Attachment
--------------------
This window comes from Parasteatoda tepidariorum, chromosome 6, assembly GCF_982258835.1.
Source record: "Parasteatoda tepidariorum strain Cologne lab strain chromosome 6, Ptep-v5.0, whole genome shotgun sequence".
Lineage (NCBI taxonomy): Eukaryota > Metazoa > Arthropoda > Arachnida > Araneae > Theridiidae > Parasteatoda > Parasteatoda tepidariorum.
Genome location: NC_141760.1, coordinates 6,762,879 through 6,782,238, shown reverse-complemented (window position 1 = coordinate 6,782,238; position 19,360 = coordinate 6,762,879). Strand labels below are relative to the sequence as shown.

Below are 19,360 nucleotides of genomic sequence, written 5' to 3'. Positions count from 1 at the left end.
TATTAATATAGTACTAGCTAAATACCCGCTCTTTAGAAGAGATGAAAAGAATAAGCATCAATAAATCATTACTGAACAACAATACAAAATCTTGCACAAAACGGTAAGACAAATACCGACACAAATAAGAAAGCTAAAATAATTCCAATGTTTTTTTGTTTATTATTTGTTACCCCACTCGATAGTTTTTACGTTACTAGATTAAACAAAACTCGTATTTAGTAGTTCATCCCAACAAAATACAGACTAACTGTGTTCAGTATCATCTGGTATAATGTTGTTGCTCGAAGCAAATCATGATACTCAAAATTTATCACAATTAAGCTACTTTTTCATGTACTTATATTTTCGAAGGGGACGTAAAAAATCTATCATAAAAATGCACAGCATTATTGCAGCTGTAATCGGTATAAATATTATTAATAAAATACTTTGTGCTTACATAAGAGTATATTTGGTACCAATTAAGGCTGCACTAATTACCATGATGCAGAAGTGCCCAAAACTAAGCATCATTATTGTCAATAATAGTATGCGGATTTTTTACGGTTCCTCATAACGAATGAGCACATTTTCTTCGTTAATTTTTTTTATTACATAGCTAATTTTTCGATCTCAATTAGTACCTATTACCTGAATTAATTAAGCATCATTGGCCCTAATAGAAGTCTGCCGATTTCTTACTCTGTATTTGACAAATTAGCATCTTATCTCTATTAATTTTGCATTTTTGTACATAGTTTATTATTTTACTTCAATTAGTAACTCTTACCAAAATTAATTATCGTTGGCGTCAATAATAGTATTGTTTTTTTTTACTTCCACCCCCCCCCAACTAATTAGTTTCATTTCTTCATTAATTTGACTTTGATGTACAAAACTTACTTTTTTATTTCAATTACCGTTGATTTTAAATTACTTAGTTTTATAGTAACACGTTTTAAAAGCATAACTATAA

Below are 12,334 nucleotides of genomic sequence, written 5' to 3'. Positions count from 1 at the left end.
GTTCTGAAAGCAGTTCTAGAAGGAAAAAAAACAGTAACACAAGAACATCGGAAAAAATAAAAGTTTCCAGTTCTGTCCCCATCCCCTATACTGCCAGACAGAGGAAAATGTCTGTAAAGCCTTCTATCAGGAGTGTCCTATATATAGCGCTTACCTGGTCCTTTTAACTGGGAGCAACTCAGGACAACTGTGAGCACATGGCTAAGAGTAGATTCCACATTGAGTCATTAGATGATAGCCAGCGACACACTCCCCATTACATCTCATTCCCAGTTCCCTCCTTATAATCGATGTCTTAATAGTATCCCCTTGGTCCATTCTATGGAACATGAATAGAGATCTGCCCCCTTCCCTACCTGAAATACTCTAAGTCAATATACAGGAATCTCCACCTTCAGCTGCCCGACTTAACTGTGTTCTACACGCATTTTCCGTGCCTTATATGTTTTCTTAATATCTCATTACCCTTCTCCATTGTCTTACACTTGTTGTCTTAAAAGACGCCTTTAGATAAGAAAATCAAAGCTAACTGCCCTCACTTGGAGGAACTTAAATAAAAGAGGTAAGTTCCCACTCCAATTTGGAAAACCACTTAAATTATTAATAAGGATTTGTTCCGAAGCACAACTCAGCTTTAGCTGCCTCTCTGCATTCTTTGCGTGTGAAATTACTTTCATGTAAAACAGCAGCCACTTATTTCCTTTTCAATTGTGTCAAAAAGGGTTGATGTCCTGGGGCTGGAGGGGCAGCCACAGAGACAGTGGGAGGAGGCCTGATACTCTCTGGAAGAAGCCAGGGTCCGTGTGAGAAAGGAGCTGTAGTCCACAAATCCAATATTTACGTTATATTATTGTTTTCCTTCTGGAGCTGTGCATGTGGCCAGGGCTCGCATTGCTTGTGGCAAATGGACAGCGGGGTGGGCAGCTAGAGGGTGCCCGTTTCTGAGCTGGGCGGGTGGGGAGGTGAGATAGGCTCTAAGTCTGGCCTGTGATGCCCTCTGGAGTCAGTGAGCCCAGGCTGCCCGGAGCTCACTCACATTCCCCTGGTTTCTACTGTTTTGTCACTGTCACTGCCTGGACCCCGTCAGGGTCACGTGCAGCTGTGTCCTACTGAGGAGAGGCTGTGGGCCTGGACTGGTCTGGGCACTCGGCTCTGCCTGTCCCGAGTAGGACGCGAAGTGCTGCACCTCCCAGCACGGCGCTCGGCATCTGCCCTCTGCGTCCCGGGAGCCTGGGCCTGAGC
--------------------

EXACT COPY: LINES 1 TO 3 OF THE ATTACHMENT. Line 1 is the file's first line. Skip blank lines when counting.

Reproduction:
This window comes from Parasteatoda tepidariorum, chromosome 6, assembly GCF_982258835.1.
Source record: "Parasteatoda tepidariorum strain Cologne lab strain chromosome 6, Ptep-v5.0, whole genome shotgun sequence".
Lineage (NCBI taxonomy): Eukaryota > Metazoa > Arthropoda > Arachnida > Araneae > Theridiidae > Parasteatoda > Parasteatoda tepidariorum.